So let’s discount Collision in Korea on account of politics. WCW still aired three other New Japan cards on American pay-per-view, all with matches culled from Tokyo Dome cards held between 1991 and 1993. Again, if we discount the Japan Supershow airings on account of them being principally promoted by a Japanese group, and also on account of them having aired on tape delay, that brings us to WWE’s New Year’s Revolution 2005 from San Juan, Puerto Rico. A commonwealth governed by the United States it may be, but Puerto Rico remains a country in the Caribbean, not North America. Attempting to claim otherwise would be like trying to suggest a show held on the Falkland Islands as having happened in the United Kingdom.

For the sake of argument, we’ll discredit New Year’s Revolution on that flimsiest of reasons, leaving us with all of those UK-only pay-per-view events promoted by the WWF/WWE between 1997-2003. Those would include One Night Only, an event also broadcast on pay-per-view throughout Canada, and a card which featured a changing of the promotion’s then-new European title, which was actually acknowledged on WWF programming back in the States. The card was a pretty big deal in the UK, but again for argument’s sake we have to take the arrogant notion that anything which doesn’t air on pay-per-view in the United States “doesn’t count”.

So that just leaves us with SummerSlam '92 as the last “major” pro wrestling card to have not only aired on pay-per-view in North America, but to have also been held outside North America despite being promoted by a North American federation. Oh, but hang on a moment… I thought we weren't counting shows which weren't actually broadcast live and only aired later on tape delay…? ARGH!

11 October 2014
10 October 2014
9 October 2014
INCLUDING FOREWORD BY JIM CORNETTE!——————————————————————————————————————-Throughout the history of the WWF, there have been times of prosperity and times of hardship, cycles that shape the ethos of the company by forcing changes to its infrastructure and on-screen direction. The one constant throughout three decades of change is Vincent Kennedy McMahon, the stalwart puppet-master who captains the ship. Unflinching, thick-skinned, and domineering, McMahon has ultimately outlasted all of his competition and come out on top of every wrestling war he has waged.In 1995, he very nearly lost.Titan Sinking tells the tale of one of the most tumultuous, taxing and trying years in WWF history. Vince was reeling from a nightmare first half of the decade as the year commenced, but having seemingly steered the company through an image-shattering five years, he looked to rebuild his ailing brand and rediscover the magic formula that made his promotion such a juggernaut in the eighties. As each week passed, more and more problems behind the scenes began to unfold, plunging the WWF on the bring of crisis.This book gives the inside story of all of it: with detailed accounts of incidents from Syracuse to Montreal, from the Kliq to he BSKs, Vince’s new hope, to his various creative flops and failures. Find out the real story of the year, and learn how 1995 brought WWF to the brink.——————————————————————————————————————-BUY THIS BOOK!CLICK HERE TO ORDER IN PAPERBACK!CLICK HERE TO ORDER IN COLLECTOR’S EDITION HARDBACK!CLICK HERE TO ORDER ON KINDLE FROM AMAZON!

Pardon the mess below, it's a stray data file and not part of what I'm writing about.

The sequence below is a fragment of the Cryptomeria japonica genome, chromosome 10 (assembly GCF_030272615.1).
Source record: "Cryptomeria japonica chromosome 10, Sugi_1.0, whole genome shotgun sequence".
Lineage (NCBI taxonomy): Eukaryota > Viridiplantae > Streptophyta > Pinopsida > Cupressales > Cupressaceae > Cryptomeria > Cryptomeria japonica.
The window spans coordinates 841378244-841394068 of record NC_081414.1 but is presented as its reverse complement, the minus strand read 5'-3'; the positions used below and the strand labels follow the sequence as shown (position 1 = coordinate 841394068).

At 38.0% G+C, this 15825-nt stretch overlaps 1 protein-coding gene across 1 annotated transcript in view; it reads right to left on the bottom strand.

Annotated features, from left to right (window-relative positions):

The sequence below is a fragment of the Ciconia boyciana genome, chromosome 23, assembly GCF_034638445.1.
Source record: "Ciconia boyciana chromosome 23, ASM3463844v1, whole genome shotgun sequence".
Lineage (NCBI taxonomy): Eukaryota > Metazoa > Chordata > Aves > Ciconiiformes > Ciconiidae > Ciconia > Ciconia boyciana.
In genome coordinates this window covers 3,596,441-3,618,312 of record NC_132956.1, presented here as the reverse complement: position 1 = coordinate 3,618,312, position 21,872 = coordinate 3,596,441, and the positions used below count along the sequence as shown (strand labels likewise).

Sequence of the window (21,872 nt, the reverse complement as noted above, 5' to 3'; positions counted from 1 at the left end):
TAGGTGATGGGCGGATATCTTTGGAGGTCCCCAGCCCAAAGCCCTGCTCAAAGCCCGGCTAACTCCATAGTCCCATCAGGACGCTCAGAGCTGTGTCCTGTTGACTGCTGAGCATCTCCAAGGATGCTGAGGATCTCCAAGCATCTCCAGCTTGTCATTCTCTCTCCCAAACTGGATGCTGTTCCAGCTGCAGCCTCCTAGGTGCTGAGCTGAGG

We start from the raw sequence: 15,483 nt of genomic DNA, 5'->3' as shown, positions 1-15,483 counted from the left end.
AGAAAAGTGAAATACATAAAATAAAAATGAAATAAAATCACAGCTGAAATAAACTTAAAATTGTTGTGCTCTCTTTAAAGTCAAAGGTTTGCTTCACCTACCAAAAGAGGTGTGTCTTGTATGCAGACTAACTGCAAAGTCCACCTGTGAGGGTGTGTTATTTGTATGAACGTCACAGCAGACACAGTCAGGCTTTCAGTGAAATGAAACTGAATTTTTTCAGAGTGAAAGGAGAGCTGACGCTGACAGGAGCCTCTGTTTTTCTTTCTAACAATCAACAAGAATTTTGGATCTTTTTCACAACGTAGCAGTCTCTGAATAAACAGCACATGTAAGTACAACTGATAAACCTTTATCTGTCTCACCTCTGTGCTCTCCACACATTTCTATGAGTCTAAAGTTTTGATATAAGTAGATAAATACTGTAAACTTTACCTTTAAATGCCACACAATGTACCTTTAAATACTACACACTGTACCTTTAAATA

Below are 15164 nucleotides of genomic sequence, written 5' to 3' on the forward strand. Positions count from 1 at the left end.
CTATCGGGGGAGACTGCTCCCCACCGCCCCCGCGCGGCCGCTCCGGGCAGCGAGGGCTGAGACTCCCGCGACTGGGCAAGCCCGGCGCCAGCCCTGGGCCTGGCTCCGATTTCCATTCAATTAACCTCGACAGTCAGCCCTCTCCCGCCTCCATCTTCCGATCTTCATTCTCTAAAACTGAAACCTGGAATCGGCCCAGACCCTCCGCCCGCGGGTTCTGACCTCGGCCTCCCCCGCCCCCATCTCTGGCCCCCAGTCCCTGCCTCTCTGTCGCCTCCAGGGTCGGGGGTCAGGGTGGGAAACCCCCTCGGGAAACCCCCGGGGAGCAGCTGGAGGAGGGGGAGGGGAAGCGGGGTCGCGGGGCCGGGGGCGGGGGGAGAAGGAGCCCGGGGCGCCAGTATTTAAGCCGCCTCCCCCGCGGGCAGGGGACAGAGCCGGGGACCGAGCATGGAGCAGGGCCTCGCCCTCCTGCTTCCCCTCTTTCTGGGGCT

INCLUDING FOREWORD BY JIM CORNETTE!

——————————————————————————————————————-

Throughout the history of the WWF, there have been times of prosperity and times of hardship, cycles that shape the ethos of the company by forcing changes to its infrastructure and on-screen direction. The one constant throughout three decades of change is Vincent Kennedy McMahon, the stalwart puppet-master who captains the ship. Unflinching, thick-skinned, and domineering, McMahon has ultimately outlasted all of his competition and come out on top of every wrestling war he has waged.

In 1995, he very nearly lost.

Titan Sinking tells the tale of one of the most tumultuous, taxing and trying years in WWF history. Vince was reeling from a nightmare first half of the decade as the year commenced, but having seemingly steered the company through an image-shattering five years, he looked to rebuild his ailing brand and rediscover the magic formula that made his promotion such a juggernaut in the eighties. As each week passed, more and more problems behind the scenes began to unfold, plunging the WWF on the bring of crisis.

This book gives the inside story of all of it: with detailed accounts of incidents from Syracuse to Montreal, from the Kliq to he BSKs, Vince’s new hope, to his various creative flops and failures. Find out the real story of the year, and learn how 1995 brought WWF to the brink.

——————————————————————————————————————-

BUY THIS BOOK!

CLICK HERE TO ORDER IN PAPERBACK!

CLICK HERE TO ORDER IN COLLECTOR’S EDITION HARDBACK!

CLICK HERE TO ORDER ON KINDLE FROM AMAZON!